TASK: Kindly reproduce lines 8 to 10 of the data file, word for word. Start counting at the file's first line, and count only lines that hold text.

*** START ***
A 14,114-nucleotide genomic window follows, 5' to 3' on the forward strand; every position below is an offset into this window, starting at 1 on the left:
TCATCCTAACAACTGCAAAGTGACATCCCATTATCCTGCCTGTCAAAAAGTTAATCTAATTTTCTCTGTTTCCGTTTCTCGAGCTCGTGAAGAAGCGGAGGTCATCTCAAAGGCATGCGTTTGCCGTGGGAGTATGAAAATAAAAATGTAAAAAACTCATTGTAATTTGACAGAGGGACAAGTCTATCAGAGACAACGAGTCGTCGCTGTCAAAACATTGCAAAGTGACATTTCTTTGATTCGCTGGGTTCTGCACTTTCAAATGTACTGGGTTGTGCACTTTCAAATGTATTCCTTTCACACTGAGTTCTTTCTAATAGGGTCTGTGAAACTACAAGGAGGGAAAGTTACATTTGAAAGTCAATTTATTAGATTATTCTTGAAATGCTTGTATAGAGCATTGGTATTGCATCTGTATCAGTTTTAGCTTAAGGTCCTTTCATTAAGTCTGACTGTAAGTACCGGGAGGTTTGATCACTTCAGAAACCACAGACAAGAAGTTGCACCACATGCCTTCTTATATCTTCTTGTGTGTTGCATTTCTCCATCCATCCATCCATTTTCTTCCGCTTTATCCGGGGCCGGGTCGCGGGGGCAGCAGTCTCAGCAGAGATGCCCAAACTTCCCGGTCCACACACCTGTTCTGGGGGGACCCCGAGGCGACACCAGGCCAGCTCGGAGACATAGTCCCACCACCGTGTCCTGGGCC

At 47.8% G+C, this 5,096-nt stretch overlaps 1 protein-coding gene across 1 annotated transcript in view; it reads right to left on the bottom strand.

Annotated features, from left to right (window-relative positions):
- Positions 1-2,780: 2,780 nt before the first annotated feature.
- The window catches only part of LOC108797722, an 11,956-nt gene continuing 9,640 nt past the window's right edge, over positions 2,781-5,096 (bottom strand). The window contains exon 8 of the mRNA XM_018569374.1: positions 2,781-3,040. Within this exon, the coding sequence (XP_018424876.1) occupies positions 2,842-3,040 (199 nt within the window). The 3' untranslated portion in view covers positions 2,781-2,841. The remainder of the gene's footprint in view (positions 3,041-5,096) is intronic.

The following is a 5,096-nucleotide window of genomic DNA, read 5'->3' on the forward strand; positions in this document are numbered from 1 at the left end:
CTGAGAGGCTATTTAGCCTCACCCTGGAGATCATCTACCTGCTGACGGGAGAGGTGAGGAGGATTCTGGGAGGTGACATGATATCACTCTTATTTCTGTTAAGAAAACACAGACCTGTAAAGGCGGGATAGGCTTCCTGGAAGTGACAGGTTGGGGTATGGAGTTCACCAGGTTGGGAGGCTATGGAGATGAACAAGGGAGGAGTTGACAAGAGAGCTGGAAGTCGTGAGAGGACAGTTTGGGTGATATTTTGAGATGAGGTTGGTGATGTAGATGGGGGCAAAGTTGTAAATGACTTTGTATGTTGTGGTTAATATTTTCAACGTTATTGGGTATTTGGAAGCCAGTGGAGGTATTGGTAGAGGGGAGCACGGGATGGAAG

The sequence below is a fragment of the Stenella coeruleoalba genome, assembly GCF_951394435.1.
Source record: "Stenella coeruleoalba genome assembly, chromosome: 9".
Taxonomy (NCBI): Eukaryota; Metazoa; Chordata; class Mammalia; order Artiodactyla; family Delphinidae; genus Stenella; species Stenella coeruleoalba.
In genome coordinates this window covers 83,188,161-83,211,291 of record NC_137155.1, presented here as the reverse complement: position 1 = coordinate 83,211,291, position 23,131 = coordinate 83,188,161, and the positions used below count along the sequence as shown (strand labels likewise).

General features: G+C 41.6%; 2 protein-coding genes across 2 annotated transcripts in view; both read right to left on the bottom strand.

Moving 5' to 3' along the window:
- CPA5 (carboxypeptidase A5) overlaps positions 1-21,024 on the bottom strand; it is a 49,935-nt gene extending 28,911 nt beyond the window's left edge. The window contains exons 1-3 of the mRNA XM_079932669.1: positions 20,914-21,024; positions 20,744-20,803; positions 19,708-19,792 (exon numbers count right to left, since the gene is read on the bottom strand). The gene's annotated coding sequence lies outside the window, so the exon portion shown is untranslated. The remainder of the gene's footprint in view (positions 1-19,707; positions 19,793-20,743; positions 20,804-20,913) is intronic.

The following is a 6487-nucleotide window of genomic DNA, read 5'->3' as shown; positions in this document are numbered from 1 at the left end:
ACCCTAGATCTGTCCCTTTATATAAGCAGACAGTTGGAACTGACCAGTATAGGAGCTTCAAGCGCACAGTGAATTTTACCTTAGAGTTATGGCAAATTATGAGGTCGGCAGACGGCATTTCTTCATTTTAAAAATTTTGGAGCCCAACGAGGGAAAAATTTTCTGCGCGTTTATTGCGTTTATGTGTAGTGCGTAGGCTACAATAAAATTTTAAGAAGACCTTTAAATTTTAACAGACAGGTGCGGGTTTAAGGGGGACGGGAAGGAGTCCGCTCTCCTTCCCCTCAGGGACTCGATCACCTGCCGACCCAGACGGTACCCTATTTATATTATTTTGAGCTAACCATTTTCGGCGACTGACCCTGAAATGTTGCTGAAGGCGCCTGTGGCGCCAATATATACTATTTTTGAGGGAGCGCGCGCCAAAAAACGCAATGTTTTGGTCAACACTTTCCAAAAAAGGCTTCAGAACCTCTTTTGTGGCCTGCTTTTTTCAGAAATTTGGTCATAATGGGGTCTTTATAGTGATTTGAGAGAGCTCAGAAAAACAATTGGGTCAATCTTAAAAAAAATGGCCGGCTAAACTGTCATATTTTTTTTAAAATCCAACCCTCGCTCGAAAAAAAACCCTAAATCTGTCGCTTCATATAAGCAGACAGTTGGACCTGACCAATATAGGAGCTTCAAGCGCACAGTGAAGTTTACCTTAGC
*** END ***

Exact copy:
CTGAGAGGCTATTTAGCCTCACCCTGGAGATCATCTACCTGCTGACGGGAGAGGTGAGGAGGATTCTGGGAGGTGACATGATATCACTCTTATTTCTGTTAAGAAAACACAGACCTGTAAAGGCGGGATAGGCTTCCTGGAAGTGACAGGTTGGGGTATGGAGTTCACCAGGTTGGGAGGCTATGGAGATGAACAAGGGAGGAGTTGACAAGAGAGCTGGAAGTCGTGAGAGGACAGTTTGGGTGATATTTTGAGATGAGGTTGGTGATGTAGATGGGGGCAAAGTTGTAAATGACTTTGTATGTTGTGGTTAATATTTTCAACGTTATTGGGTATTTGGAAGCCAGTGGAGGTATTGGTAGAGGGGAGCACGGGATGGAAG

The sequence below is a fragment of the Stenella coeruleoalba genome, assembly GCF_951394435.1.
Source record: "Stenella coeruleoalba genome assembly, chromosome: 9".